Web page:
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Porting DM648 DVSDK demo app from CCSv3.3 to CCSv4
- 1 Introduction
- 2 Assumptions
- 3 Component Versions Used
- 4 Quick Notice about RTSC Projects in CCSv4
- 5 Finishing touches
- 6 Troubleshooting
This article is intended to help port the dm648_demo from DVSDK 1.11.00.00, which was based on CCSv3.3, to CCSv4 (specifically v4.1.2). This article does not cover upgrading ALL RTSC components such as Codec Engine, etc., but only the necessary components XDC and XDAIS.
This article assumes that a user has already installed the DVSDK v1.11.00.00, CCSv4 and the DM648 DVDP Board Support Package. To obtain the DVSDK please visit here. If you do not already own CCSv4 you can download an evaluation version here. The DM648 BSP is included in the CD provided with the DM648 DVDP.
Further below the actual paths in the Windows file system will be replaced with something like <dvsdk_install_dir>. These should be substituted with the actual path in which that particular component is installed. The defaults for the three replacement paths used in this example are:
- <dvsdk_install_dir> = C:\dvsdk_1_11_00_00_DM648\
- <ccsv4_install_dir> = C:\Program Files\Texas Instruments
- <dm648_demo_ccsv4_dir> = C:\dvsdk_1_11_00_00_DM648\dm648_demo_ccsv4
Component Versions Used
To build this project the below component versions are required. There is no guarantee that using a different platform version will create a functioning project.
- DSP/BIOS 5.41.02.14 (installed w/ CCS v4.1.2)
- Code Generation Tools v6.1.16 (installed w/ CCS v4.1.2)
- XDC Tools v3.16.02.32 (installed w/ CCS v4.1.2)
- XDAIS v6.25.01.08 (installed w/ CCS v4.1.2)
- BIOS Utils v1.00.02 (installed w/ DM648 DVSDK v1.11.00.00)
- Codec Engine v1.20.02 (installed w/ DM648 DVSDK v1.11.00.00)
- DM648 Codecs v1.10 (installed w/ DM648 DVSDK v1.11.00.00)
- EDMA3 Low-Level Driver v1.05.00 (installed w/ DM648 DVSDK v1.11.00.00)
- Framework Components v1.20.03 (installed w/ DM648 DVSDK v1.11.00.00)
- Network Developer's Kit v1.92.00.22 eval (installed w/ DM648 DVSDK v1.11.00.00)
- Platform Support Package v1.10.00 (installed w/ DM648 DVSDK v1.11.00.00)
Quick Notice about RTSC Projects in CCSv4
CCSv4 treats RTSC projects differently than CCSv3.3. CCSv3.3 included all RTSC information inside of the application project whereas CCSv4 creates a separate dependency project for RTSC configuration. This is to allow for a common RTSC configuration to be easily transported to multiple projects without having to reconfigure repository directories, etc. As a result creating a new project is necessary.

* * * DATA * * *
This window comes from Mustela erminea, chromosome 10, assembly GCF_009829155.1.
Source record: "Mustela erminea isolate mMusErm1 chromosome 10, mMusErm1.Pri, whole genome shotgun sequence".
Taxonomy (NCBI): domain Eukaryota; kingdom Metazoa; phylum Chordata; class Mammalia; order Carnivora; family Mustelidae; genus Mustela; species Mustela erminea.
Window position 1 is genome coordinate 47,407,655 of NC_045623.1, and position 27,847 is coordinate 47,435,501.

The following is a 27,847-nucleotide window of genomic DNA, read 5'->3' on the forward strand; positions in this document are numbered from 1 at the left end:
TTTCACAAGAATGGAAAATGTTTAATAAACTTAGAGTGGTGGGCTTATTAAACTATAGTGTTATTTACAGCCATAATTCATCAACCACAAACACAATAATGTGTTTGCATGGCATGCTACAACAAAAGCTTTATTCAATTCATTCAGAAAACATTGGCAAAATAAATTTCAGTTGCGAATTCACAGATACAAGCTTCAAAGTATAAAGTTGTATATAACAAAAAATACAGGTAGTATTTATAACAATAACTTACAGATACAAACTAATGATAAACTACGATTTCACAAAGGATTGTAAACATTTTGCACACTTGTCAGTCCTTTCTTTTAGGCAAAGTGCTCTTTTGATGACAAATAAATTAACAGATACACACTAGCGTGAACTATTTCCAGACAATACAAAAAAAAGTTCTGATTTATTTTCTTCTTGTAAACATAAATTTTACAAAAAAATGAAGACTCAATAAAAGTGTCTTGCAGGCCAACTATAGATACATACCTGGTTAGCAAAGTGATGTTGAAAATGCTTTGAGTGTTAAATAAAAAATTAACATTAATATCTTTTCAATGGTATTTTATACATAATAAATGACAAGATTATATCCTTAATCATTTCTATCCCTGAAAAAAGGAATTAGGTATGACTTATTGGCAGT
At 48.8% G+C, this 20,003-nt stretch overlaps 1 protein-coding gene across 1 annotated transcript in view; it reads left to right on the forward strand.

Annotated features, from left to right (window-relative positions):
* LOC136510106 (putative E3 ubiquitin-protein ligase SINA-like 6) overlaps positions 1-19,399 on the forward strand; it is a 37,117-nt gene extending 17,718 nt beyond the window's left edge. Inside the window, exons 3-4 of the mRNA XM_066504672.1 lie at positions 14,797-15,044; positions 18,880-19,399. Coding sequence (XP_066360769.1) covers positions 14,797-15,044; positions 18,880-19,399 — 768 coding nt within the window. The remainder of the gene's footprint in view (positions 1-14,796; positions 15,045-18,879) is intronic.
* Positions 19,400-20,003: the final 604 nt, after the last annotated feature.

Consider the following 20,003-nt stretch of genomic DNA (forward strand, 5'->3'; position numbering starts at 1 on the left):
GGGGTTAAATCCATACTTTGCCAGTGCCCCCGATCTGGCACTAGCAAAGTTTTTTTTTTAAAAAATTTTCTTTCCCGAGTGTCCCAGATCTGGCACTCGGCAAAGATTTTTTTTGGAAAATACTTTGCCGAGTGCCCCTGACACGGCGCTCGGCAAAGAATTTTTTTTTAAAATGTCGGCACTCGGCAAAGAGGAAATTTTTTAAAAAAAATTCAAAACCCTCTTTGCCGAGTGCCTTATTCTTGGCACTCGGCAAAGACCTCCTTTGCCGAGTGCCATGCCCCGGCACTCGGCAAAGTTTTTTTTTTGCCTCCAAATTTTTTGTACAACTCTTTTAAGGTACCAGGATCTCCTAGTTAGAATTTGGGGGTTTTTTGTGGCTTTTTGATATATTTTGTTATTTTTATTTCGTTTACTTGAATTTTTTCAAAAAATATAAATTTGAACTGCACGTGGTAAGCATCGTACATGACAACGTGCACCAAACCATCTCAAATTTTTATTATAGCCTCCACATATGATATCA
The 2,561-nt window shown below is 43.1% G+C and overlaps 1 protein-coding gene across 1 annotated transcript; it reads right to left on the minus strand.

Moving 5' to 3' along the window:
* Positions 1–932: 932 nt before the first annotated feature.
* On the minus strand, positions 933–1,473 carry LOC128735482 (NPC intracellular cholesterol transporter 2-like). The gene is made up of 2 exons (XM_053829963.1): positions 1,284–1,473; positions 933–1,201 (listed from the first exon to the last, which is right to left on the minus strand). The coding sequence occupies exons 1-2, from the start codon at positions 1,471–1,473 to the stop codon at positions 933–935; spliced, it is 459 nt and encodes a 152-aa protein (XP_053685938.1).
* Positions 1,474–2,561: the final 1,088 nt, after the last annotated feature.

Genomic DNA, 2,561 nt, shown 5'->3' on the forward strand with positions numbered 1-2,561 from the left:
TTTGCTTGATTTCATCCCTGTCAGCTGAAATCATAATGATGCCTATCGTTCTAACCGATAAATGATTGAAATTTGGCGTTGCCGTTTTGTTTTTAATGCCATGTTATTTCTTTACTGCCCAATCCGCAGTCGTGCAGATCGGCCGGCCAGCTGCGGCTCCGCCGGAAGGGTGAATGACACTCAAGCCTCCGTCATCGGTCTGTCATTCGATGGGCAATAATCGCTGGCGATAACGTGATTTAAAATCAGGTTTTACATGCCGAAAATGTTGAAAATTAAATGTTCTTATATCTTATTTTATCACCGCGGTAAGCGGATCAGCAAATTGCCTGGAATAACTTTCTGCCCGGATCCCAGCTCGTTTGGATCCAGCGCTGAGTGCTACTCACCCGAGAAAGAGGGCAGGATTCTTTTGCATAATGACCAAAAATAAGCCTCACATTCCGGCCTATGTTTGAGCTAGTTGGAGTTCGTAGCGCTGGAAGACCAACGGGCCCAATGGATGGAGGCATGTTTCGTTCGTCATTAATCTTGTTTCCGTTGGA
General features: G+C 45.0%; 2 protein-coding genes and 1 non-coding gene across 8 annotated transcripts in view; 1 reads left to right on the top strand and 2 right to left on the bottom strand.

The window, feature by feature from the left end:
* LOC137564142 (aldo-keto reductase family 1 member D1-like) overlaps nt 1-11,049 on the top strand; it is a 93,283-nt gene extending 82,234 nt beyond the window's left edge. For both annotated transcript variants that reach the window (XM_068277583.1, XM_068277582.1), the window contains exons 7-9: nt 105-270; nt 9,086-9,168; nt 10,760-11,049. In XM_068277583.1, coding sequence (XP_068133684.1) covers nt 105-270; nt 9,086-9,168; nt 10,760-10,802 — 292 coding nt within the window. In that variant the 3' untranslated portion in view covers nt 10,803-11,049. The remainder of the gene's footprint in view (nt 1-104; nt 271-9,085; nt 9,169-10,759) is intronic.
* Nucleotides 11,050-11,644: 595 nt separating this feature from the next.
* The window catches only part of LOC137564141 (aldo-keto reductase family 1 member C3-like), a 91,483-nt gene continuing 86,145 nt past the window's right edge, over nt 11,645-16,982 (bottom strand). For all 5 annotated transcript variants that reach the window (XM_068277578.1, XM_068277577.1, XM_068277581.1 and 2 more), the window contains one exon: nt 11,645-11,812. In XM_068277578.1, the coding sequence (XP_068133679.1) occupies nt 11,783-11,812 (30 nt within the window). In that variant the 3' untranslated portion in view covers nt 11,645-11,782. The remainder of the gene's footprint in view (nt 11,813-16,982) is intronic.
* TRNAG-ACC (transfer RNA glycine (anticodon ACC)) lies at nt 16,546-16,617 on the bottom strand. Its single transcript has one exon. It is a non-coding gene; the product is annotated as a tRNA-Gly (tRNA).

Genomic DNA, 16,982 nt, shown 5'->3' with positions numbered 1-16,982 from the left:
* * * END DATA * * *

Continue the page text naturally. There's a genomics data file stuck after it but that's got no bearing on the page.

Creating a new RTSC-based Project
Unless otherwise specified in the steps below the default choices can be left as-is.
- To create a new project inside CCSv4 select File->New CCS Project
- Specify a project name and a location for the project directory. This example will assume the name dm648_demo_ccs4 (click Next)
- Select Project Type: C6000 (click Next)
- Because the Referenced project does not yet exist click Next again
- The defaults inside the 'CCS Project Settings' page can change per machine so make sure they are as follows
- Output type: Executable
- Device Variant: TMS320DM648
- Device Endianness: little
- Code Generation tools: TI v6.1.16
- Linker Command File: leave blank
- Runtime Support Library: <automatic>
- Make certain to check the button next to Enable RTSC support (click Next)
- Select 'Create a new RTSC Configuration project' in the 'Referenced RTSC Configuration' page
- Specify a different name and location of the RTSC Configuration Project if desired. This example assumes the default name dm648_demo_ccsv4_configuration (click Next)
- The RTSC Configuration Settings screen requires a number of changes
- Uncheck the boxes next to DSP/BIOS, Inter-processor Communication, and XDAIS
- Click Add..., then the add following repositories (this must be done one-by-one)
- Specify the RTSC Platform as ti.platforms.evmDM648 and the RTSC Build-Profile as whole_program_debug (click Next)
- Click Finish
At this point the Project Wizard will create two new projects called dm648_demo_ccsv4 and dm648_demo_ccsv4_configuration. The first is the application project which will contain all source, header and library files for the actual application code while the second contains RTSC component and BIOS configuration information. At this point a few more changes to each project are necessary in order to build properly.